I have been a friend and business associate of Wayne Giesy’s for more than 25 years. During that entire time he has discussed with me – and anyone else who will listen – his ideas for resolving the conflicts surrounding the management of our nation’s forests; and particularly those forests in the western US.
During the past 30 years conflicts between the timber industry and environmental activists regarding the management of our federal lands have become so well known they are commonly referred to as the “Forest Wars”: a conflict in which opponents have taken sides in regards as to whether our federal forests should be actively managed principally for economic benefit of local and national interests, or whether they should be allowed to “function naturally” for intrinsic values and not necessarily be subjected to harvesting at all. These conflicts are not peculiar to just the western US, but have also been taking place in other countries, too, such as Brazil, Venezuela, Australia, and Tasmania.
Wayne’s proposed solution, commonly known as the “Giesy Plan” for many years because of its principal authorship, is to divide the lands into two parts: one to be managed for multiple use – with an economic focus — along more traditional lines, and the other to be managed in accordance with environmental concerns. The former approach would be subject to existing state and federal laws and regulations regarding riparian areas, road construction, etc., and the latter would allow for whatever harvests were needed to maintain forest health, recreational uses, wildlife habitat, and other environmental concerns. These separate approaches would be taken for an 80-year period to fully test them out, and then reconsidered at that time based on existing results and perceptions.
This “Oregon Plan” has been discussed in many venues and with many individuals – industrial foresters, tree farmers, politicians, and environmentalists — over the past 30 years (Wayne is now in his mid-90’s), and modified accordingly as it was being considered. Most recently Wayne met with Oregon Governor John Kitzhaber in a one-to-one meeting and was encouraged by the Governor’s thinking on the federal forest management issue. They discussed how changing the current management paradigm in ways that better achieve balance across all interests might obtain support not just within Oregon, but also as applied across all federal forestlands nationwide.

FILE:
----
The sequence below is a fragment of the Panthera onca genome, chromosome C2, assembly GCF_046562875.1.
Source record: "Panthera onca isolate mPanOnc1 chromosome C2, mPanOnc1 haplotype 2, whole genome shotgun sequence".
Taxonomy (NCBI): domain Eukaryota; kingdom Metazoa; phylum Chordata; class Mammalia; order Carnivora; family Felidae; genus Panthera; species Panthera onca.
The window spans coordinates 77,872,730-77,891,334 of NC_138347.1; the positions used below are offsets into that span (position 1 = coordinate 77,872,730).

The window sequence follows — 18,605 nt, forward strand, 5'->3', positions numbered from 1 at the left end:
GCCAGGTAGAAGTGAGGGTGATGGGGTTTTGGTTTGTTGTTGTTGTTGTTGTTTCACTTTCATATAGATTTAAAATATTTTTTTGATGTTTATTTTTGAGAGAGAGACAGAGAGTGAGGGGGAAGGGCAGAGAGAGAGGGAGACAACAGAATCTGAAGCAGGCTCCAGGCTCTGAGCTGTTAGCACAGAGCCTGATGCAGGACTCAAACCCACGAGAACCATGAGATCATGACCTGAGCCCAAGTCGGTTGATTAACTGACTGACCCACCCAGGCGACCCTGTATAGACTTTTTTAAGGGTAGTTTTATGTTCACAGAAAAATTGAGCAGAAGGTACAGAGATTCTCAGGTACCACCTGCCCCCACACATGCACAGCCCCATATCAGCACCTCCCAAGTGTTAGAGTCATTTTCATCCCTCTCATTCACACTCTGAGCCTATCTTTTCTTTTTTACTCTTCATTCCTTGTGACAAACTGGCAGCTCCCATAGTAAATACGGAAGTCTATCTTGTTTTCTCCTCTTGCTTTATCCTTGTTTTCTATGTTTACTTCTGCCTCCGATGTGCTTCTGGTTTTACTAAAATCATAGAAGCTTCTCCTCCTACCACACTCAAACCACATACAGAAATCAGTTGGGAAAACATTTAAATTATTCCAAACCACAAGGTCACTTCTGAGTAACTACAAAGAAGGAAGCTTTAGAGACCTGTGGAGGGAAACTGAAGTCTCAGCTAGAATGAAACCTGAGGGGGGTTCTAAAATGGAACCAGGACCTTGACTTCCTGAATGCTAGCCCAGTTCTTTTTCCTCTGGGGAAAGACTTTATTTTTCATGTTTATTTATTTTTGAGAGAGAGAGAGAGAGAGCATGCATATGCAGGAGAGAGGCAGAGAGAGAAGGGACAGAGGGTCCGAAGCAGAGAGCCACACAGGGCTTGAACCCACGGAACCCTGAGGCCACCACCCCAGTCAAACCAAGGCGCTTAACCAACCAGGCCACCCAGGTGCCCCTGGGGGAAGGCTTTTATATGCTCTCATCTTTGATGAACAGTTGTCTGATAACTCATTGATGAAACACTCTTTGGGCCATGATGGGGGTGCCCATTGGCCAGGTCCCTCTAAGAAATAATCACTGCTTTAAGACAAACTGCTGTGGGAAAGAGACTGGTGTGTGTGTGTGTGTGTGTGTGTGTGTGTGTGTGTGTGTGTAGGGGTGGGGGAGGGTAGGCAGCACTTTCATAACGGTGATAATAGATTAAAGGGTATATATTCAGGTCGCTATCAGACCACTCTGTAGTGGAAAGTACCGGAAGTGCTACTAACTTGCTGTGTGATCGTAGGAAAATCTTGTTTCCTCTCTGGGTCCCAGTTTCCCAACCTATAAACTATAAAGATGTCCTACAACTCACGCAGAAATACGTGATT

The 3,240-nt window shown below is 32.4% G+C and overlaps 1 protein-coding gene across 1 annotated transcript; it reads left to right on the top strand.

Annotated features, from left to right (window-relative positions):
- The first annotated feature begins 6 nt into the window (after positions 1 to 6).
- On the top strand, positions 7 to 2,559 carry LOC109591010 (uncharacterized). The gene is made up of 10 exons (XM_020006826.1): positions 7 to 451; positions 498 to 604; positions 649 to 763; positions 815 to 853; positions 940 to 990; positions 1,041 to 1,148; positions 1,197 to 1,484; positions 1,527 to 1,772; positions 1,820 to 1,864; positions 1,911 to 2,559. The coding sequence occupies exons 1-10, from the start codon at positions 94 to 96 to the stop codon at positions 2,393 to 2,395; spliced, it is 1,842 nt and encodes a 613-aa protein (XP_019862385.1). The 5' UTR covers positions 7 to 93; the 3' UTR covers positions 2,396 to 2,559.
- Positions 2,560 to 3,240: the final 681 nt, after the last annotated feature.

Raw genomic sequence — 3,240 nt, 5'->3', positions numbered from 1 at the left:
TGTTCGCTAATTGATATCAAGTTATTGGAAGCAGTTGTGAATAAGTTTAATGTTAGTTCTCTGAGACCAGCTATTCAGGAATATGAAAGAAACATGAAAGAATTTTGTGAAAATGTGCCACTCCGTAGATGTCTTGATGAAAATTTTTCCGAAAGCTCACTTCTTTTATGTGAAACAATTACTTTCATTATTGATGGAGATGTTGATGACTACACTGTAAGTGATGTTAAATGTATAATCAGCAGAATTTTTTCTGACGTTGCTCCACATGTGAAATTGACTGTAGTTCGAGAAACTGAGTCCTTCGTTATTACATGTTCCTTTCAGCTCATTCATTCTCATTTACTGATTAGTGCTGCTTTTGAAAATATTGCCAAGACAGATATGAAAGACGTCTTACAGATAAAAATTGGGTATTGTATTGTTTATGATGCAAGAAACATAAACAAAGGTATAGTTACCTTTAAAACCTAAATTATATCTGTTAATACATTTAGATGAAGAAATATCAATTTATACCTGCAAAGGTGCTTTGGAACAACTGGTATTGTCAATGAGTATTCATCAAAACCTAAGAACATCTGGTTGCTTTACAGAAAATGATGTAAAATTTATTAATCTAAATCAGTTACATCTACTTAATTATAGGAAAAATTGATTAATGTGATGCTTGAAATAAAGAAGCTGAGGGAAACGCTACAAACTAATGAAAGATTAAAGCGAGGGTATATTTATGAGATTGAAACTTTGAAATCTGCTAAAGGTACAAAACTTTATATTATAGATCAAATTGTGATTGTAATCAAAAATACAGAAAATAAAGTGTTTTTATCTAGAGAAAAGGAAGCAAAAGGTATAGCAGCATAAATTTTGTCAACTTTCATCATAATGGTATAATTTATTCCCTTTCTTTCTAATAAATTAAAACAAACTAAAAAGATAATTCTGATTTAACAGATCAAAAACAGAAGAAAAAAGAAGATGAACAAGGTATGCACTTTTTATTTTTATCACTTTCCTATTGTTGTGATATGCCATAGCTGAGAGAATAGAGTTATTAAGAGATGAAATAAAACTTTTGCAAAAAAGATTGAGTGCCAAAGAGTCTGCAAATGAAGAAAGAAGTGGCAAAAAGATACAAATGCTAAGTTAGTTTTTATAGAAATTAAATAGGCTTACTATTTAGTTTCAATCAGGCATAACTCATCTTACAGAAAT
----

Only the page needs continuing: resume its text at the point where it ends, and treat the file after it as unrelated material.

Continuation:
Is this the solution to resolving past conflicts and moving forward with the management of common resources? A growing number of people and organizations on both sides of the table seem to think so.
The Oregon Plan
Nick Napier, Dave Rainey, Wayne Giesy, and Bill Hagenstein at the Portland Wholesale Lumber Association’s 2010 annual meeting in Portland, Oregon. Wayne has promoted his idea for improved management of Oregon’s federal lands to forest industry, environmental organizations, and elected officials for the past 30 years, during which time it has become known as “the Giesy Plan.”
Sometime in 1983, after Wayne Giesy first began work as an employee of Ralph Hull, of Hull-Oakes Lumber Co. in Dawson, Oregon, Wayne approached Ralph with his concerns on increasing environmental actions to restrict logging activities on federal lands. At that time Wayne thought, in order to secure a stable supply of logs from BLM O&C Lands — where Hull-Oakes then obtained most of its raw materials — a deal should be made between the forest industry and the environmental organizations to divide the disputed lands into two portions: 1/2 for environmental purposes and 1/2 for public product needs (see: Giesy 2008a). After nearly a year considering this idea, Ralph gave Wayne the authorization and encouragement needed to present this idea to other forest industry leaders, with full backing of Hull-Oakes Lumber Co.